Related Rule
Senegal
Practice Relating to Rule 90. Torture and Cruel, Inhuman or Degrading Treatment
Senegal’s Disciplinary Regulations (1990) provides that it is prohibited for soldiers in combat to make an attack on the integrity or dignity of the wounded, sick, shipwrecked, prisoners and civilians, including cruel treatment or any type of torture. 
Senegal, Règlement de Discipline dans les Forces Armées, Décret 90-1159, 12 October 1990, § 2.
Senegal’s IHL Manual (1999) restates the provisions of common Article 3 of the 1949 Geneva Conventions. It points out that one of the fundamental guarantees common to the IHL conventions and the 1948 Universal Declaration of Human Rights is the prohibition of torture and humiliating, cruel and degrading treatment. 
Senegal, Le DIH adapté au contexte des opérations de maintien de l’ordre, République du Sénégal, Ministère des Forces Armées, Haut Commandement de la Gendarmerie et Direction de la Justice Militaire, Cabinet, 1999, pp. 3, 4 and 23.
Senegal’s Penal Code (1965), as amended in 1996, states:
Acts of torture are injuries, blows, physical or mental violence or other forms of assault intentionally inflicted by or at the instigation of or with the consent or acquiescence of a public official or other person acting in an official capacity either for the purpose of obtaining information or a confession, imposing punishment by way of a reprisal or making threats or for any reason based on discrimination of any kind.
Attempt shall be punished like the completed offence.
Persons referred to in the first paragraph who are found guilty of torture or attempted torture shall be punishable by imprisonment of five to ten years and by a fine of 100,000 to 500,000 francs.
No exceptional circumstances whatsoever, whether a state of war or a threat of war, internal political instability or any other public emergency, may be invoked as a justification of torture.
An order from a superior officer or a public authority may not be invoked as a justification of torture. 
Senegal, Penal Code, 1965, as amended in 1996, Article 295-1.
Senegal’s Penal Code (1965), as amended in 2007, states:
[a)] Any of the following acts constitutes a war crime if it concerns members of the armed forces, the wounded, sick or shipwrecked, prisoners of war, or civilians or objects protected by the provisions of the Geneva Conventions of 12 August 1949:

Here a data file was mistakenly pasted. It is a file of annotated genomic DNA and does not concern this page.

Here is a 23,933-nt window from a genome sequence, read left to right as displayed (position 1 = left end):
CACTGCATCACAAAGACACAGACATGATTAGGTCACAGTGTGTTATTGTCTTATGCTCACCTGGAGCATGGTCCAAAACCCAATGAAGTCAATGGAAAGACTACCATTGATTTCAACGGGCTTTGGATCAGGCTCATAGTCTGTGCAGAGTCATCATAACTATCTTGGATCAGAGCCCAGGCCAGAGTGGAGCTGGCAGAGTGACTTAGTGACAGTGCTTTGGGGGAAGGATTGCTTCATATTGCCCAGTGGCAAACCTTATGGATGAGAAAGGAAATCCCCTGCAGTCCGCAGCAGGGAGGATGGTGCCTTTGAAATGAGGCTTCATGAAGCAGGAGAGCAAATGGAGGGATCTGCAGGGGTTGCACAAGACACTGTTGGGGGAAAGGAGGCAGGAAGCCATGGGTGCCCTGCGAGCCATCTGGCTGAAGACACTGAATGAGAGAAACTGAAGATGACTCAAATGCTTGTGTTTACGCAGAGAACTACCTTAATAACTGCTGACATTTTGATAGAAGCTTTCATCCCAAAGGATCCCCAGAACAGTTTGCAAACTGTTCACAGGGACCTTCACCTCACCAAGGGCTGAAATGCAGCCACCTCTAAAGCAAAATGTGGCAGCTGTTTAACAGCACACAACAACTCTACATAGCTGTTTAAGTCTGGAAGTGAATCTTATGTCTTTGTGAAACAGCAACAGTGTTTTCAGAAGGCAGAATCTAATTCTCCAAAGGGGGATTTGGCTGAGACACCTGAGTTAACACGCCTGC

2. torture or inhuman treatment … or intentionally causing great suffering to the physical or psychological integrity;
b) other serious violations of the laws and customs applicable in international armed conflict, within the established framework of international law, namely, any of the following acts [also constitute war crimes]:
18. committing outrages upon personal dignity by [inflicting] humiliating and degrading treatment;
c) in case of an armed conflict not of an international character, serious violations of Article 3 common to the four Geneva Conventions of 12 August 1949, namely, any of the following acts committed against persons taking no direct part in hostilities, including members of the armed forces who have laid down their arms and persons placed hors de combat by sickness, wounds, detention or any other cause [also constitute war crimes]:
1. … violence to the person … cruel treatment and torture;
2. committing outrages upon personal dignity by [inflicting] humiliating and degrading treatment. 
Senegal, Penal Code, 1965, as amended in 2007, Articles 431-3(a)(2) and 434-3(b)(18) and (c)(1)–(2); see also Article 431-1(2) (genocide) and Article 431-2(7) (crimes against humanity).
In 2011, in its third periodic report to the Committee against Torture, Senegal stated:
I. Information on new measures and new developments relating to the implementation of the [1984] Convention [against Torture and Other Cruel, Inhuman or Degrading Treatment or Punishment]
Article 2 of the Convention
Paragraph 1
87. Under article 295-1, paragraph 3, of the [1965 Penal] Code [as amended in 1996], acts of torture are punishable by from 5 to 10 years’ imprisonment and a fine of from CFAF 100,000 to CFAF 500,000.
Paragraphs 2 and 3
88. Senegalese law explicitly precludes any possibility of invoking exceptional circumstances to justify acts of torture. Thus, paragraph 4 of the same article [Article 295-1 of the Penal Code] stipulates that:
“No exceptional circumstances whatsoever, whether a state of war or a threat of war, internal political instability or any other public emergency, may be invoked as a justification for torture.”
89. An order by a superior officer cannot be invoked as a justification for torture either. The final subparagraph of article 295-1 explicitly states that: “An order of a superior or public authority shall not be invoked as a justification of torture.”